Autumn is well and truly upon us, after one of the most glorious summers on record. Warm, bright mornings have been replaced by a distinct chill in the air. Days get shorter and sunlight dwindles - and then, the trees shed their leaves.
Being a psychotherapist, rather than a botanist, I’m not too sure how this process happens, although apparently it involves chlorophyll. (To me, chlorophyll sounds like something akin to botox). What I find fascinating is why trees do it: to save energy. There’s just not enough sunlight to sustain them in the months to come. Shedding their leaves keeps them from using up vital energy, which helps them to survive through the dark winter. Come the spring and the warmer weather, new life is then able to flourish.
What do we do to sustain ourselves through the hard times? In order to allow new people, opportunities or perspectives into our lives, it’s important to able to shed what is no longer necessary or useful...
Before 1965, the ‘midlife crisis’ didn’t exist...at least officially. Then Elliott Jaques studied a number of artists, writers and musicians and concluded that over the age of 40, these individuals underwent a period of more introspection, searching for greater meaning. According to Jaques, this was as a result of an increasing awareness of their own mortality.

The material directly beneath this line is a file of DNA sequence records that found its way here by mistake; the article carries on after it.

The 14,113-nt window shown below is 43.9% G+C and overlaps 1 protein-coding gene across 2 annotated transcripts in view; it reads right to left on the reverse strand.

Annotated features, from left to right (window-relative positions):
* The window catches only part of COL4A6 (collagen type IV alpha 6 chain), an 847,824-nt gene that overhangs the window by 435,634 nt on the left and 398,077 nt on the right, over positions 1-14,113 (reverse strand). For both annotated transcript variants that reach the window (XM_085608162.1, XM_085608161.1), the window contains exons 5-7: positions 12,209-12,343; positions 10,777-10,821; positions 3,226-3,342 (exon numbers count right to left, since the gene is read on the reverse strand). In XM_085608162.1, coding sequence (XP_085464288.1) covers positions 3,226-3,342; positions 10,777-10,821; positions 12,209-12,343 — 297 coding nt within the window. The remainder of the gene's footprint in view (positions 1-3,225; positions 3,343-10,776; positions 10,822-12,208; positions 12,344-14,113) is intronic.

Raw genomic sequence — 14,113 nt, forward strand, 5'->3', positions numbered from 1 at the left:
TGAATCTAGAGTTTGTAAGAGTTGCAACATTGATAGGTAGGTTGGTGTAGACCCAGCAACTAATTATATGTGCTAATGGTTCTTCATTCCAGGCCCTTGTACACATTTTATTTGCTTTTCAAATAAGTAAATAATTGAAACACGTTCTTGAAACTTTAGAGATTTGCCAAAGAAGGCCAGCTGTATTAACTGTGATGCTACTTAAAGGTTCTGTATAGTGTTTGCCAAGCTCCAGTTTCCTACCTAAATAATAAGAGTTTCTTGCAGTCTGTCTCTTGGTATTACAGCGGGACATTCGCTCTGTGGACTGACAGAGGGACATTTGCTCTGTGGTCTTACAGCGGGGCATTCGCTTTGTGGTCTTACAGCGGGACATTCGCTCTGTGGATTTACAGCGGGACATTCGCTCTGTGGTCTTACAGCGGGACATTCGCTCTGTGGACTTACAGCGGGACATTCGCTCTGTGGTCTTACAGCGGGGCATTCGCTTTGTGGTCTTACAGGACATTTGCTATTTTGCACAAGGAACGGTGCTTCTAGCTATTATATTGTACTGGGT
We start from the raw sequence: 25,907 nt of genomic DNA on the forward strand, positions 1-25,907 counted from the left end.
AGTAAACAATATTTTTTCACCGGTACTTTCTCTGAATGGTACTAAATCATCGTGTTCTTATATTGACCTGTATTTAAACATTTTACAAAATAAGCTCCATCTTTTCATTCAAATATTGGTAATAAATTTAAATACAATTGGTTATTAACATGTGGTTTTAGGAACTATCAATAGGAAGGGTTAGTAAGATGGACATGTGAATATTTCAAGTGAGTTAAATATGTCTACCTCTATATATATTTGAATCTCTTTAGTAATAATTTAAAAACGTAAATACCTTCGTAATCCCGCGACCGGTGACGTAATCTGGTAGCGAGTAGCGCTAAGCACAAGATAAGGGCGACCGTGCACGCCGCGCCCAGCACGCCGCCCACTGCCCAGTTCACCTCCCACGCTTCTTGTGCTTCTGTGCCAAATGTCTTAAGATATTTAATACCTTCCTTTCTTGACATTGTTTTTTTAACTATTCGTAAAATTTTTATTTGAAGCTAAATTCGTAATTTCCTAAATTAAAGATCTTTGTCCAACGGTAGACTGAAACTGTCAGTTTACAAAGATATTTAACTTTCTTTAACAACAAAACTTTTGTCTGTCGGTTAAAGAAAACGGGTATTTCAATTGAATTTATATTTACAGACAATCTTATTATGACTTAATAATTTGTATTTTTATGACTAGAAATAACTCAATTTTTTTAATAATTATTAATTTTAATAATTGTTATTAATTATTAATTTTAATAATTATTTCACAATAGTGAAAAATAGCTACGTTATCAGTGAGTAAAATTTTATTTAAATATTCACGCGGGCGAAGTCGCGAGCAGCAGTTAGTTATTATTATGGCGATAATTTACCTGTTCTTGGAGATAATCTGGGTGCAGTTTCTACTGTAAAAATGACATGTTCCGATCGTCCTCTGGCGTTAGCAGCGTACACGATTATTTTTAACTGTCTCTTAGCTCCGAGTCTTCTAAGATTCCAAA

So why can this stage of our lives be so stressful and anxiety-inducing? There are many points in our lives where we go through difficult changes, but it seems that at the mid-point in our lives, there can be a number of factors at work at the same time. Perhaps we have been in a particular career for a long time and you have increasingly felt trapped, or on the wrong path. Maybe in our personal lives, we are questioning how our relationships with others have panned out. We may feel a lack of fulfilment, or have a sense that what we've always done or how we are used to living our lives doesn’t have the same meaning it u...
A few days ago I received a catalogue from a home interiors company (that shall remain nameless!) The centrefold that caught my eye was one entitled, 'a Fairytale Christmas'. Delicate gold fairylights trailed around the branches of a snow-covered tree, beneath which was the festive table, adorned with candles, wine and Scandi-style fabrics. The seating too, was beautiful, with co-ordinating cushions placed perfectly in order to complete this Christmas scene. The aim was clear, and one we are all familiar with - that advertisers tap into our hopes, desires and aspirations, in order to sell their products.